Investors fear protests could undermine economic reforms
Some investors fear walk-back of economic reforms: Investors are concerned that the Egyptian government could resort to populist measures in response to the recent protests — measures that could derail progress on economic reform, Reuters reports. The story comes after the Supply Ministry on Tuesday announced that it would return 1.8 mn people to the subsidy rolls, a move which some have framed as an attempt to assuage economic discontent. A continuation on this path, analysts say, threatens to undermine the stabilizing measures undertaken over the past three years.
What they’re saying: “Investors are wary of the risk of fiscal slippage through the reversal of subsidy reforms or raising spending on public sector wages or cash transfers,” said Farouk Soussa, senior economist with Goldman Sachs, told Reuters. “The main risk is that any fiscal slippage could reduce the likelihood of Egypt coming to an agreement with the IMF over a new deal after the current one expires in November.” Ricciardo Fabiani, North Africa project director at the International Crisis Group, told Bloomberg that anything more than adjustments to the subsidies system risks increasing instability and scaring investors away from the country.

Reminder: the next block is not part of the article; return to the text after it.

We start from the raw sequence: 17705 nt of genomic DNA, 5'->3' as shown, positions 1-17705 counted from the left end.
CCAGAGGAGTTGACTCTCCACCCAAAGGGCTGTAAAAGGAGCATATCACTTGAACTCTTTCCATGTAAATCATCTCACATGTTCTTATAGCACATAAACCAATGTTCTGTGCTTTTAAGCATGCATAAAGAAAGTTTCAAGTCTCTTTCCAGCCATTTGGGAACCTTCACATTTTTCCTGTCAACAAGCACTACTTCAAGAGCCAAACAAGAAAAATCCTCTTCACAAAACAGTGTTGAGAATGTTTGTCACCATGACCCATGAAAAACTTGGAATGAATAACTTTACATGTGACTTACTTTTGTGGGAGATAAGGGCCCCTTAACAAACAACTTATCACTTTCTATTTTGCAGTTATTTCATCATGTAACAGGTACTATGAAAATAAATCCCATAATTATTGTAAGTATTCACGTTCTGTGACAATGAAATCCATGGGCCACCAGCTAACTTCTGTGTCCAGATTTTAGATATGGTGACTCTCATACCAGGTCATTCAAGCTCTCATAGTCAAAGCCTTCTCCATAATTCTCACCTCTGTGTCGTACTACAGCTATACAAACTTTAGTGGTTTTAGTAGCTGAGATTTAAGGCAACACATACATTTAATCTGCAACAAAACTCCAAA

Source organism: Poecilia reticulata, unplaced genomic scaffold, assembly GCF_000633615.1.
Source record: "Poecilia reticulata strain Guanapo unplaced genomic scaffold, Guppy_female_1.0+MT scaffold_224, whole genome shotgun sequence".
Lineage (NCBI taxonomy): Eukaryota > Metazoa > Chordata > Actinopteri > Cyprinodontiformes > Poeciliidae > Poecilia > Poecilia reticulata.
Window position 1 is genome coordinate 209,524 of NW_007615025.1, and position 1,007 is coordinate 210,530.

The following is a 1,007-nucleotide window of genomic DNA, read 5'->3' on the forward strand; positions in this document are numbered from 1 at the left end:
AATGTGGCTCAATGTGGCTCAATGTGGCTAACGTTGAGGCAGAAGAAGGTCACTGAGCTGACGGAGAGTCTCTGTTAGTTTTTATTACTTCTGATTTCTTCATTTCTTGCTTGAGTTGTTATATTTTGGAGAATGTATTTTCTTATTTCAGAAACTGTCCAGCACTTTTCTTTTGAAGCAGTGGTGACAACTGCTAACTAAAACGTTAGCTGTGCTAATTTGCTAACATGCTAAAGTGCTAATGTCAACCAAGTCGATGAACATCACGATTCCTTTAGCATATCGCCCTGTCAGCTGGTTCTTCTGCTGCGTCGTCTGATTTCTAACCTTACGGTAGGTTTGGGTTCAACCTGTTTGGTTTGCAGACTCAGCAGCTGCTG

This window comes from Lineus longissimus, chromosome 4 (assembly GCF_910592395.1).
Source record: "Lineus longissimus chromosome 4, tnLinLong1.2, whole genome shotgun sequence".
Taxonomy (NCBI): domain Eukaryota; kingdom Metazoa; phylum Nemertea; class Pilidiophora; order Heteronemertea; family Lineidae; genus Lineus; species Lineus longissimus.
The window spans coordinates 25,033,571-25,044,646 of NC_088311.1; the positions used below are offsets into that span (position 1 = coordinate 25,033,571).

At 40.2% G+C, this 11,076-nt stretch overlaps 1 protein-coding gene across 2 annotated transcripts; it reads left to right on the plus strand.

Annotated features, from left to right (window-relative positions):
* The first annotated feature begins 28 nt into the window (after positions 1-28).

Ration card value to double: In other news, the House of Representatives will introduce draft legislation to double the value of ration cards to EGP 100 per person “as a gift from parliament to the great Egyptian people,” Deputy House Speaker Soliman Wahdan said, according to Al Masry Al Youm. Wahdan said he will try to speed up parliamentary discussions on the topic as well as coordinate with the supply and finance ministries so that the legislation can be passed as quickly as possible.